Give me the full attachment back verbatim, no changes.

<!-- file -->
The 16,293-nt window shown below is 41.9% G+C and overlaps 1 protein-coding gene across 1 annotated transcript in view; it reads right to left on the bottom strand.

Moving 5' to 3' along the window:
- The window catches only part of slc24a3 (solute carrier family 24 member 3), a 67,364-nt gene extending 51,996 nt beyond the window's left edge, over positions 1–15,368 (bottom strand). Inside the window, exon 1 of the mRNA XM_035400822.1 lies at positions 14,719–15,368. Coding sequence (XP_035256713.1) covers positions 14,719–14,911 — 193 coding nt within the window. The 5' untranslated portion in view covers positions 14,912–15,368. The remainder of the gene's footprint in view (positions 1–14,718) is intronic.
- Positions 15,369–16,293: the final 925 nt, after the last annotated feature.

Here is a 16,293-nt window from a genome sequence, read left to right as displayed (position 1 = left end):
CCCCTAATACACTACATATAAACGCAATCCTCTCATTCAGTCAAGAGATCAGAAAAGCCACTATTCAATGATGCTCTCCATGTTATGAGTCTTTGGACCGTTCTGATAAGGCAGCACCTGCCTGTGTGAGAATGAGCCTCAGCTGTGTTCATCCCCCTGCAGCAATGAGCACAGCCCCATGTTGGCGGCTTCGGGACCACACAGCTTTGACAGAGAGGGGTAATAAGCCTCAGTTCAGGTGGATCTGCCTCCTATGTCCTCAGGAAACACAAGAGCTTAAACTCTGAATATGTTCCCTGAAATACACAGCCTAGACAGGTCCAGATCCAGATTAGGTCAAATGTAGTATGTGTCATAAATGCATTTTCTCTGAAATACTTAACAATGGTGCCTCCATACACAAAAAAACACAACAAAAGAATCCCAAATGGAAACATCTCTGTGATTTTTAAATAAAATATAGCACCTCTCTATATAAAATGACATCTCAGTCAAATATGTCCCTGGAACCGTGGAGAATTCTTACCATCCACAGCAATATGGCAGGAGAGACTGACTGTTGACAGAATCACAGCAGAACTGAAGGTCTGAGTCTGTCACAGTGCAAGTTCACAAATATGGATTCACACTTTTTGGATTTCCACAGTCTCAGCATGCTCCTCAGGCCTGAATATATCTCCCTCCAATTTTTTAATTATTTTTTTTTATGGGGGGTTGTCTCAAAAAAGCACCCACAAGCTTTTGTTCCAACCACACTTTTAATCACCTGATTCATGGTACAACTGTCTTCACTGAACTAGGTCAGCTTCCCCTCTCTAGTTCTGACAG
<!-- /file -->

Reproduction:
The 16,293-nt window shown below is 41.9% G+C and overlaps 1 protein-coding gene across 1 annotated transcript in view; it reads right to left on the bottom strand.

Moving 5' to 3' along the window:
- The window catches only part of slc24a3 (solute carrier family 24 member 3), a 67,364-nt gene extending 51,996 nt beyond the window's left edge, over positions 1–15,368 (bottom strand). Inside the window, exon 1 of the mRNA XM_035400822.1 lies at positions 14,719–15,368. Coding sequence (XP_035256713.1) covers positions 14,719–14,911 — 193 coding nt within the window. The 5' untranslated portion in view covers positions 14,912–15,368. The remainder of the gene's footprint in view (positions 1–14,718) is intronic.
- Positions 15,369–16,293: the final 925 nt, after the last annotated feature.

Here is a 16,293-nt window from a genome sequence, read left to right as displayed (position 1 = left end):
CCCCTAATACACTACATATAAACGCAATCCTCTCATTCAGTCAAGAGATCAGAAAAGCCACTATTCAATGATGCTCTCCATGTTATGAGTCTTTGGACCGTTCTGATAAGGCAGCACCTGCCTGTGTGAGAATGAGCCTCAGCTGTGTTCATCCCCCTGCAGCAATGAGCACAGCCCCATGTTGGCGGCTTCGGGACCACACAGCTTTGACAGAGAGGGGTAATAAGCCTCAGTTCAGGTGGATCTGCCTCCTATGTCCTCAGGAAACACAAGAGCTTAAACTCTGAATATGTTCCCTGAAATACACAGCCTAGACAGGTCCAGATCCAGATTAGGTCAAATGTAGTATGTGTCATAAATGCATTTTCTCTGAAATACTTAACAATGGTGCCTCCATACACAAAAAAACACAACAAAAGAATCCCAAATGGAAACATCTCTGTGATTTTTAAATAAAATATAGCACCTCTCTATATAAAATGACATCTCAGTCAAATATGTCCCTGGAACCGTGGAGAATTCTTACCATCCACAGCAATATGGCAGGAGAGACTGACTGTTGACAGAATCACAGCAGAACTGAAGGTCTGAGTCTGTCACAGTGCAAGTTCACAAATATGGATTCACACTTTTTGGATTTCCACAGTCTCAGCATGCTCCTCAGGCCTGAATATATCTCCCTCCAATTTTTTAATTATTTTTTTTTATGGGGGGTTGTCTCAAAAAAGCACCCACAAGCTTTTGTTCCAACCACACTTTTAATCACCTGATTCATGGTACAACTGTCTTCACTGAACTAGGTCAGCTTCCCCTCTCTAGTTCTGACAG